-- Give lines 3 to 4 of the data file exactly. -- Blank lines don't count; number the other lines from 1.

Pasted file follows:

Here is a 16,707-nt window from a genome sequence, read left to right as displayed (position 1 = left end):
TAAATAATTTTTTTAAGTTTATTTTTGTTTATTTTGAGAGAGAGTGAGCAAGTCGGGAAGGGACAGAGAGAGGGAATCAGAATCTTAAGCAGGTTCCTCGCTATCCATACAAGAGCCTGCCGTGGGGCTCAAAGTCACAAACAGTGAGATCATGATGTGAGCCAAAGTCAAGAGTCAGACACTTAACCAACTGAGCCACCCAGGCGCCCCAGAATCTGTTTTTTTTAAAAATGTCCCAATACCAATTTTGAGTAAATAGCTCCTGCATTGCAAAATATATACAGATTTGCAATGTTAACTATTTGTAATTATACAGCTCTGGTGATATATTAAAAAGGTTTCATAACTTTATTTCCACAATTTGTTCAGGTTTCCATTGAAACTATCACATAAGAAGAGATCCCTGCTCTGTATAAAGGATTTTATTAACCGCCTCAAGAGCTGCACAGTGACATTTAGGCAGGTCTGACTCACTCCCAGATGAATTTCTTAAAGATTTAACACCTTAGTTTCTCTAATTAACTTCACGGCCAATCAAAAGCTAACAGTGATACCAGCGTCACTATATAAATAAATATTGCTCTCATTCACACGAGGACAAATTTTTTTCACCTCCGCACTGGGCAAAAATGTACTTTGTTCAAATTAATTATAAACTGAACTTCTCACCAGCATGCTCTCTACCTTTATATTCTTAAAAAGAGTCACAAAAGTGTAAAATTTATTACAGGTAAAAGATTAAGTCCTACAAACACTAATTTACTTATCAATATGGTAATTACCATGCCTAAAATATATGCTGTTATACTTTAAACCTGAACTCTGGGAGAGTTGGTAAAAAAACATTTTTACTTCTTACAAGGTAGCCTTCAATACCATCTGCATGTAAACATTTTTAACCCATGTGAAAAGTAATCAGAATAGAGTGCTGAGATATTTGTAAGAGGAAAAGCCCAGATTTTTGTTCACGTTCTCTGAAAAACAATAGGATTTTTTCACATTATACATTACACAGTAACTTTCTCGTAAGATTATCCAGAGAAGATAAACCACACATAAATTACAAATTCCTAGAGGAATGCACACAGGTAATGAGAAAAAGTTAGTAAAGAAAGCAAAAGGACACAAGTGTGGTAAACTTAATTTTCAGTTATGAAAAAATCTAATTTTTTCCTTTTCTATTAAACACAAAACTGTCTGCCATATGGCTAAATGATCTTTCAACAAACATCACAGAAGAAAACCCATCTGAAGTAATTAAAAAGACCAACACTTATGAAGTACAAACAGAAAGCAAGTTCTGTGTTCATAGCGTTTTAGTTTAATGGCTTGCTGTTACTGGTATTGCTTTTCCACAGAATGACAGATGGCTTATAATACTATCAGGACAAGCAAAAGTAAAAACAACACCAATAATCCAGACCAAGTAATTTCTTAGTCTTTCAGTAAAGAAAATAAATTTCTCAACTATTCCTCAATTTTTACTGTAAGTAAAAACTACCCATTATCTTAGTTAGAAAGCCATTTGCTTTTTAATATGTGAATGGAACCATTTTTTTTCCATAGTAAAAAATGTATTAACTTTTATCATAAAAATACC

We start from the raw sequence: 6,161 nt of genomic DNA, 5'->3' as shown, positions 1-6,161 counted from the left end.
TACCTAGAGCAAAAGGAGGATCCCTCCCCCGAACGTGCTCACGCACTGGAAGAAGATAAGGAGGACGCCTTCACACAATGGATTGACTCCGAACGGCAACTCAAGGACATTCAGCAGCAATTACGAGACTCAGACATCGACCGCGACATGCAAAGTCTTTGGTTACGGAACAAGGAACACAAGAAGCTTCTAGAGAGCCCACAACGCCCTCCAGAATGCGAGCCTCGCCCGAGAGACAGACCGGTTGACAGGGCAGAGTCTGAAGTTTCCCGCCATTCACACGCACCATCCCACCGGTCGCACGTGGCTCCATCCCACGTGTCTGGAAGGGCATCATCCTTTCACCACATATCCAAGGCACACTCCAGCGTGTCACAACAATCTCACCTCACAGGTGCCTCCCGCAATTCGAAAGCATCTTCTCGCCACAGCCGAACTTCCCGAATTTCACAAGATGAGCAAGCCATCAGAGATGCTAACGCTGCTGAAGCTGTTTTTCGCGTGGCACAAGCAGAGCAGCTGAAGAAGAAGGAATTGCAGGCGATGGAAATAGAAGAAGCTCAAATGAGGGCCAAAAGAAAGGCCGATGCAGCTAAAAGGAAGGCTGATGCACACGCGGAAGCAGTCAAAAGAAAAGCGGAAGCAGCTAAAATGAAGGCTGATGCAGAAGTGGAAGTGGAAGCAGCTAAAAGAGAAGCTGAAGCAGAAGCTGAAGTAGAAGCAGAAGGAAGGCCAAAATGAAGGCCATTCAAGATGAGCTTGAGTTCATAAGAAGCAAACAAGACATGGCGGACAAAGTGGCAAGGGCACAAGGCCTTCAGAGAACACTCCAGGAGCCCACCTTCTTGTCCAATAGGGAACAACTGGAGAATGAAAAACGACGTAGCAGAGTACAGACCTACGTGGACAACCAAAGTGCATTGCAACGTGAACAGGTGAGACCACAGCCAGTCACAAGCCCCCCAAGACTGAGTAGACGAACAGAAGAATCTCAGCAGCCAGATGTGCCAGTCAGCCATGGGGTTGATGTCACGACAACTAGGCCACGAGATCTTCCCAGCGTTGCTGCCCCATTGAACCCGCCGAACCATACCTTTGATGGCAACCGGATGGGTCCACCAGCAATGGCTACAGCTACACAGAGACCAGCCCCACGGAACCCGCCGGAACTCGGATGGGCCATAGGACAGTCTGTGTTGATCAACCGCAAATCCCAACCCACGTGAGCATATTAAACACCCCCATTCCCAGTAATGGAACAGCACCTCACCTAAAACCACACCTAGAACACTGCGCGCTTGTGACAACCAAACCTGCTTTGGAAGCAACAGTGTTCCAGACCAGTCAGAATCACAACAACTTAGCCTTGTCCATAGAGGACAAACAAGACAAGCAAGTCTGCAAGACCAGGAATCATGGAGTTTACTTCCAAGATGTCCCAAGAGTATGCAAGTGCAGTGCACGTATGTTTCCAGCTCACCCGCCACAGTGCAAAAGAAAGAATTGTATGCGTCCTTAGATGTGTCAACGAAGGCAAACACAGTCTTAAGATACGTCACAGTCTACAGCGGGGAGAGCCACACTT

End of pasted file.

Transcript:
We start from the raw sequence: 6,161 nt of genomic DNA, 5'->3' as shown, positions 1-6,161 counted from the left end.
TACCTAGAGCAAAAGGAGGATCCCTCCCCCGAACGTGCTCACGCACTGGAAGAAGATAAGGAGGACGCCTTCACACAATGGATTGACTCCGAACGGCAACTCAAGGACATTCAGCAGCAATTACGAGACTCAGACATCGACCGCGACATGCAAAGTCTTTGGTTACGGAACAAGGAACACAAGAAGCTTCTAGAGAGCCCACAACGCCCTCCAGAATGCGAGCCTCGCCCGAGAGACAGACCGGTTGACAGGGCAGAGTCTGAAGTTTCCCGCCATTCACACGCACCATCCCACCGGTCGCACGTGGCTCCATCCCACGTGTCTGGAAGGGCATCATCCTTTCACCACATATCCAAGGCACACTCCAGCGTGTCACAACAATCTCACCTCACAGGTGCCTCCCGCAATTCGAAAGCATCTTCTCGCCACAGCCGAACTTCCCGAATTTCACAAGATGAGCAAGCCATCAGAGATGCTAACGCTGCTGAAGCTGTTTTTCGCGTGGCACAAGCAGAGCAGCTGAAGAAGAAGGAATTGCAGGCGATGGAAATAGAAGAAGCTCAAATGAGGGCCAAAAGAAAGGCCGATGCAGCTAAAAGGAAGGCTGATGCACACGCGGAAGCAGTCAAAAGAAAAGCGGAAGCAGCTAAAATGAAGGCTGATGCAGAAGTGGAAGTGGAAGCAGCTAAAAGAGAAGCTGAAGCAGAAGCTGAAGTAGAAGCAGAAGGAAGGCCAAAATGAAGGCCATTCAAGATGAGCTTGAGTTCATAAGAAGCAAACAAGACATGGCGGACAAAGTGGCAAGGGCACAAGGCCTTCAGAGAACACTCCAGGAGCCCACCTTCTTGTCCAATAGGGAACAACTGGAGAATGAAAAACGACGTAGCAGAGTACAGACCTACGTGGACAACCAAAGTGCATTGCAACGTGAACAGGTGAGACCACAGCCAGTCACAAGCCCCCCAAGACTGAGTAGACGAACAGAAGAATCTCAGCAGCCAGATGTGCCAGTCAGCCATGGGGTTGATGTCACGACAACTAGGCCACGAGATCTTCCCAGCGTTGCTGCCCCATTGAACCCGCCGAACCATACCTTTGATGGCAACCGGATGGGTCCACCAGCAATGGCTACAGCTACACAGAGACCAGCCCCACGGAACCCGCCGGAACTCGGATGGGCCATAGGACAGTCTGTGTTGATCAACCGCAAATCCCAACCCACGTGAGCATATTAAACACCCCCATTCCCAGTAATGGAACAGCACCTCACCTAAAACCACACCTAGAACACTGCGCGCTTGTGACAACCAAACCTGCTTTGGAAGCAACAGTGTTCCAGACCAGTCAGAATCACAACAACTTAGCCTTGTCCATAGAGGACAAACAAGACAAGCAAGTCTGCAAGACCAGGAATCATGGAGTTTACTTCCAAGATGTCCCAAGAGTATGCAAGTGCAGTGCACGTATGTTTCCAGCTCACCCGCCACAGTGCAAAAGAAAGAATTGTATGCGTCCTTAGATGTGTCAACGAAGGCAAACACAGTCTTAAGATACGTCACAGTCTACAGCGGGGAGAGCCACACTT